The Health Sector
- The Ministry of Public Health and Population confirms that addressing the humanitarian crisis in Yemen will not proceed unless the complete blockade on Yemen is lifted and the war is ended once and for all. The Ministry referred to the impacts of the war and siege, which the countries of the War Coalition, led by the US, Saudi Arabia and the UAE, have been waging on Yemen for more than seven years, as follows:
- As of August 2022, the number of civilian casualties has reached 47,081 victims, including 15,483 killed and 31,598 wounded; 25% of the victims were children and women.
- More than 162 health facilities were completely destroyed and 375 were partially damaged and rendered out of work.
- 66 medical personnel were killed through direct bombardment by the Saud-led Coalition, and 70 ambulances were burned and destroyed.
- The blockade has resulted in increasing acute malnutrition rates to more than 632,000 children under the age of five and 1.5 million pregnant and lactating women.
- The blockade and intense bombardment with prohibited weapons caused a high rate of congenital malformations at an average of 12,000 deformities and miscarriages at an average of 350,000 cases.
- The blockade has caused an increase in the rate of premature births up to 8% compared to the situation prior to the war on Yemen, with an average of 22599 cases annually.
- During the past 8 years of the ongoing blockade on Yemen, 40,320 pregnant women and 103,680 children died.
- The blockade has caused an increase in the number of tumor patients by 50% over the average at the beginning of the aggression in 2015. It reached 46,204 cases during the year 2021.
- The Saudi-led Coalition has been preventing the entry of vital medical equipment. Meanwhile, international companies have refrained from supplying medicines to Yemen as a result of the blockade.
- Aid shipments have expired as a result of detention in Djibouti as a forcible transit station for assistance to Yemen.
- The limited opening of Sana’a International Airport and the port of Hodeidah under the UN-brokered truce does not meet the minimum needs of the health sector and the needs of patients.
- The Saudi-led Coalition of War on Yemen continues to cut the salaries of health sector cadres and employees, among other public sector employees.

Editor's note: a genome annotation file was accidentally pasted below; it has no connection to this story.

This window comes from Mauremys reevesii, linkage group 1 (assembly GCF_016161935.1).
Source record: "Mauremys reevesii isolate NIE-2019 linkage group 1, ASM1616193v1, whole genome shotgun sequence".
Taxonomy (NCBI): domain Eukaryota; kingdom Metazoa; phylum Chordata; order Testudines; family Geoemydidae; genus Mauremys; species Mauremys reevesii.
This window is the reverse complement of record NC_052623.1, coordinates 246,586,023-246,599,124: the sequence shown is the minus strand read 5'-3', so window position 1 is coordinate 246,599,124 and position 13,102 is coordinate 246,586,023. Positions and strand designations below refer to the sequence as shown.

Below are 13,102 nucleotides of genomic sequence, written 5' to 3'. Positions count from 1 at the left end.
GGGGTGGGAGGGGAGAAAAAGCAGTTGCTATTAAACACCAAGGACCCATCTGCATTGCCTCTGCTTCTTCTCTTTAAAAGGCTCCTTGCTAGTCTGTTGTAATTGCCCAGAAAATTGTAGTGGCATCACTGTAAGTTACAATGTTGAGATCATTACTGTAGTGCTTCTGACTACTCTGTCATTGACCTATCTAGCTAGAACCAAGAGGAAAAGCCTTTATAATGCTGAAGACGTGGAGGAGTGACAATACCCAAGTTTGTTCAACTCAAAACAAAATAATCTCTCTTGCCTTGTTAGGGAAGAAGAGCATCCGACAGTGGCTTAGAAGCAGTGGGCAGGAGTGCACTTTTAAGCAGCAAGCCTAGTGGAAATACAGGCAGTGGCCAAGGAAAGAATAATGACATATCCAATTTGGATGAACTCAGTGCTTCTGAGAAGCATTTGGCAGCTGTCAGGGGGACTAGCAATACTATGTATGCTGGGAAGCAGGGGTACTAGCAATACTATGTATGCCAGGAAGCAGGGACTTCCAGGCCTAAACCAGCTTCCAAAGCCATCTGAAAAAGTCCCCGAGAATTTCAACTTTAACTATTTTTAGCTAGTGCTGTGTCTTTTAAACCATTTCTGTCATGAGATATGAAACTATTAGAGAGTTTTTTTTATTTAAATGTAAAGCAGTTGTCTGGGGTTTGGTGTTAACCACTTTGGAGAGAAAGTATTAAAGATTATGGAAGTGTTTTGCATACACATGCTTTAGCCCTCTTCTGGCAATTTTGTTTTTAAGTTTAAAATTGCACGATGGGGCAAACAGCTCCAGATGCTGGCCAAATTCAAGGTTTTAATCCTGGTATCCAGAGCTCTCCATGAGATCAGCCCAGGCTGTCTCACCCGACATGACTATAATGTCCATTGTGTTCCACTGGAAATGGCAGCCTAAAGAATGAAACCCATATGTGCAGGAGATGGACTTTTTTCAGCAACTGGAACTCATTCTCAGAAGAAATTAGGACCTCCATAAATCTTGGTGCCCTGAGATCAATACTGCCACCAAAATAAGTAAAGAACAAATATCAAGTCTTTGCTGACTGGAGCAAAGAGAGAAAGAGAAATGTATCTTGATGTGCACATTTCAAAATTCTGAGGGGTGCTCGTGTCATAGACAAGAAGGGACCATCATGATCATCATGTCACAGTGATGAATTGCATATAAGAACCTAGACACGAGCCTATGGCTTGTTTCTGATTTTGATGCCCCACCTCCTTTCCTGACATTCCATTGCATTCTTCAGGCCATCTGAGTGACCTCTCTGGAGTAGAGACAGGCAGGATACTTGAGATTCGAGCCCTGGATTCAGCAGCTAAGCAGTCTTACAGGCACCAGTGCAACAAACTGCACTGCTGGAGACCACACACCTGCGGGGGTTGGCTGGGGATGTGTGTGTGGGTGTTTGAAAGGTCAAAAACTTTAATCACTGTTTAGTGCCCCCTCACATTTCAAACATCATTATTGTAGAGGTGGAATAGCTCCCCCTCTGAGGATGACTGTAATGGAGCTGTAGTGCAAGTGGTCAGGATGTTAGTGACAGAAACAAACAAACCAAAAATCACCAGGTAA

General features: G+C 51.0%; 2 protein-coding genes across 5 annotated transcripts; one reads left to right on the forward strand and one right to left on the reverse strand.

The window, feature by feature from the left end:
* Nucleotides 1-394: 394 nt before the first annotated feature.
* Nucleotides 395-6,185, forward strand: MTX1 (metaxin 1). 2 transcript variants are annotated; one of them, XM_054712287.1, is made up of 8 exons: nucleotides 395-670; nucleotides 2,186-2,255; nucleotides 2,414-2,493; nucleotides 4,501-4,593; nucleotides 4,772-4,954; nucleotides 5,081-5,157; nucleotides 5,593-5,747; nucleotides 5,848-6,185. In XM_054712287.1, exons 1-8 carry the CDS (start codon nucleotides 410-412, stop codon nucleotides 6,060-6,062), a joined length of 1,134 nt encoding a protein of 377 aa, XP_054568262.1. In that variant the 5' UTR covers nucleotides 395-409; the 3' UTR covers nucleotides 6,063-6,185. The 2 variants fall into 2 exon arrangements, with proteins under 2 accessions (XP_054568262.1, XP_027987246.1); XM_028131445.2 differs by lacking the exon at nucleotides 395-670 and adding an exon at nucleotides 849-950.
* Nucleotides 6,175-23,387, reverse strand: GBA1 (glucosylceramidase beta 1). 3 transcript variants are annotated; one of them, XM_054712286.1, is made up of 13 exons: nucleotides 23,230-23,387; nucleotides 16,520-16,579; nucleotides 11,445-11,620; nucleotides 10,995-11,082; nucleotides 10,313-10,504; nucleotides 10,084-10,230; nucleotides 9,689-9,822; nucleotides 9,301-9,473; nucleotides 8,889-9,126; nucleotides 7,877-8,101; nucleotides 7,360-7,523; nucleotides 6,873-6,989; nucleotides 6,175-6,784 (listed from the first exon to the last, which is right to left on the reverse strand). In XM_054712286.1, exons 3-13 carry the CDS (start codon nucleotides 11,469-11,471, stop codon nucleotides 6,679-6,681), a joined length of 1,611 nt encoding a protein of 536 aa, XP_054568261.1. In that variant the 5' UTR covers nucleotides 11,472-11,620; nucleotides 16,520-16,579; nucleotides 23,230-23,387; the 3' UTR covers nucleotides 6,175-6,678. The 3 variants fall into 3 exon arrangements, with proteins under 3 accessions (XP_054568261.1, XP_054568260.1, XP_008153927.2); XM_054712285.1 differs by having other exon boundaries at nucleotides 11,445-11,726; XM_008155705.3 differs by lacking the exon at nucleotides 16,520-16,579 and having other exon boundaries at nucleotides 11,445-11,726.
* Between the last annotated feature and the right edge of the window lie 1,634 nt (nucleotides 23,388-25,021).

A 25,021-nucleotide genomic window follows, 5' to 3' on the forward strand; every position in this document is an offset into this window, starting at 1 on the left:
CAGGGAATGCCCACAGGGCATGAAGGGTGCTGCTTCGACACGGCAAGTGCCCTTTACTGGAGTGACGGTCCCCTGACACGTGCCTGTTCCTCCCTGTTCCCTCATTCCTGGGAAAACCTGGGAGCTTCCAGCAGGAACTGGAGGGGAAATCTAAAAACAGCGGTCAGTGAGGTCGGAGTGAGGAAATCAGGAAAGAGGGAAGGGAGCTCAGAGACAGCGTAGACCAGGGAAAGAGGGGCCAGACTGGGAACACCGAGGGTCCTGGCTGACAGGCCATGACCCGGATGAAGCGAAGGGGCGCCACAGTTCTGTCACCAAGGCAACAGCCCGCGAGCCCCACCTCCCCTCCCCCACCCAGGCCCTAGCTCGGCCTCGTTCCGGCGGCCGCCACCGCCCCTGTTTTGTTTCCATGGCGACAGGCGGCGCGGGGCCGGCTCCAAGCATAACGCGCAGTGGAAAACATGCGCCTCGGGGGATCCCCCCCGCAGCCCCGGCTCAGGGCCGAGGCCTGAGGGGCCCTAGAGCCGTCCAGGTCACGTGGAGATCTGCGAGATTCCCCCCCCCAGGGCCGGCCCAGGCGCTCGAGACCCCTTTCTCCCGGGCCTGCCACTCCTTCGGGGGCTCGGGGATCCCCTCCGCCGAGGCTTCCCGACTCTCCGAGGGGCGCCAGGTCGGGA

- The humanitarian organizations working in Yemen, especially the World Health Organization (WHO), have reduced financial and logistical support to health centers in various northern governorates of the Republic of Yemen.
2 – The Acting Director of Operations and Advocacy at the UN Office for the Coordination of Humanitarian Affairs (OCHA), Ghada Mudawi, spoke about the humanitarian situation in Yemen, pointing out that, “The truce alone cannot be expected to resolve the massive humanitarian crisis in Yemen, including the risk of famine that threatens some areas.” She underscored some reasons for that as follows:
- The exchange rate is now worse than it was before the truce. All the immediate post-truce gains were short-lived, and now fewer people can afford to buy food or other essentials.
- Commercial food imports fell for the fourth month in a row, coming in 30 per cent below the 12-month average. There are serious concerns looming over commercial imports bound for Hodeidah and Saleef – all of which are inspected by the UN Verification and Inspection Mechanism (UNVIM) prior to arrival.
3 – The United Nations indicates that more than 23.4 million people in Yemen are in need of some form of humanitarian assistance and protection, including 12.9 million people in acute need. This is due to a range of factors, including the economic collapse, the severe shortage of humanitarian funding, in addition to the floods, torrential rains and severe climate changes that Yemen is witnessing. The United Nations details the number of Yemenis who are suffering and in need of some forms of humanitarian assistance, as follows:
- 19 million people are projected to face acute food insecurity.
- 17.8 million people lack access to safe drinking water and appropriate sanitation and hygiene (WASH) services
- Approximately 21.9 million people lack access to basic health care services.
- More than 6.3 million people have been internally displaced from their homes since the beginning of the war and blockade on Yemen, including about 5.3 million people who are still internally displaced, while a million of them have returned back to their original homes from which they were displaced.